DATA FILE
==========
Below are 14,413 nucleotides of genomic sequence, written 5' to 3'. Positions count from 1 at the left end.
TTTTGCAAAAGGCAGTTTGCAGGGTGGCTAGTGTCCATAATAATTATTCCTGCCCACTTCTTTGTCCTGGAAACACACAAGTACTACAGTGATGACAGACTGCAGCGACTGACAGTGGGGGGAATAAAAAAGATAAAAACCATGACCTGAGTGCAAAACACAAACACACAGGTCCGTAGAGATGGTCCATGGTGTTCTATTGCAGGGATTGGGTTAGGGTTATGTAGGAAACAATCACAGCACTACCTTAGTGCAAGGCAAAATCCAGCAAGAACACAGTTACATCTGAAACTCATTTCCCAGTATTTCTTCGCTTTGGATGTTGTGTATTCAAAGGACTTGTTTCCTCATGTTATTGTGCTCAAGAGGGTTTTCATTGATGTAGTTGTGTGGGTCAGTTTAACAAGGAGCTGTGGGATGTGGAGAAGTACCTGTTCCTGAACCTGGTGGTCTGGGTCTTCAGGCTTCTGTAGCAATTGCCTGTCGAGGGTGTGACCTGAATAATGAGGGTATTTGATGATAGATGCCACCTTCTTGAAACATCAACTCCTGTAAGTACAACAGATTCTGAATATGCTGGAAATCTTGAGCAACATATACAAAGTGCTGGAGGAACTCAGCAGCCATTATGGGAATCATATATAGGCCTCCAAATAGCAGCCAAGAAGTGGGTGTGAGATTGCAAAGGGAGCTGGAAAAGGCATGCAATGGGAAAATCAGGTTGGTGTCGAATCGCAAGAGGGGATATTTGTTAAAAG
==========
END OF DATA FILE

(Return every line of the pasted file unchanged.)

Below are 14,413 nucleotides of genomic sequence, written 5' to 3'. Positions count from 1 at the left end.
TTTTGCAAAAGGCAGTTTGCAGGGTGGCTAGTGTCCATAATAATTATTCCTGCCCACTTCTTTGTCCTGGAAACACACAAGTACTACAGTGATGACAGACTGCAGCGACTGACAGTGGGGGGAATAAAAAAGATAAAAACCATGACCTGAGTGCAAAACACAAACACACAGGTCCGTAGAGATGGTCCATGGTGTTCTATTGCAGGGATTGGGTTAGGGTTATGTAGGAAACAATCACAGCACTACCTTAGTGCAAGGCAAAATCCAGCAAGAACACAGTTACATCTGAAACTCATTTCCCAGTATTTCTTCGCTTTGGATGTTGTGTATTCAAAGGACTTGTTTCCTCATGTTATTGTGCTCAAGAGGGTTTTCATTGATGTAGTTGTGTGGGTCAGTTTAACAAGGAGCTGTGGGATGTGGAGAAGTACCTGTTCCTGAACCTGGTGGTCTGGGTCTTCAGGCTTCTGTAGCAATTGCCTGTCGAGGGTGTGACCTGAATAATGAGGGTATTTGATGATAGATGCCACCTTCTTGAAACATCAACTCCTGTAAGTACAACAGATTCTGAATATGCTGGAAATCTTGAGCAACATATACAAAGTGCTGGAGGAACTCAGCAGCCATTATGGGAATCATATATAGGCCTCCAAATAGCAGCCAAGAAGTGGGTGTGAGATTGCAAAGGGAGCTGGAAAAGGCATGCAATGGGAAAATCAGGTTGGTGTCGAATCGCAAGAGGGGATATTTGTTAAAAG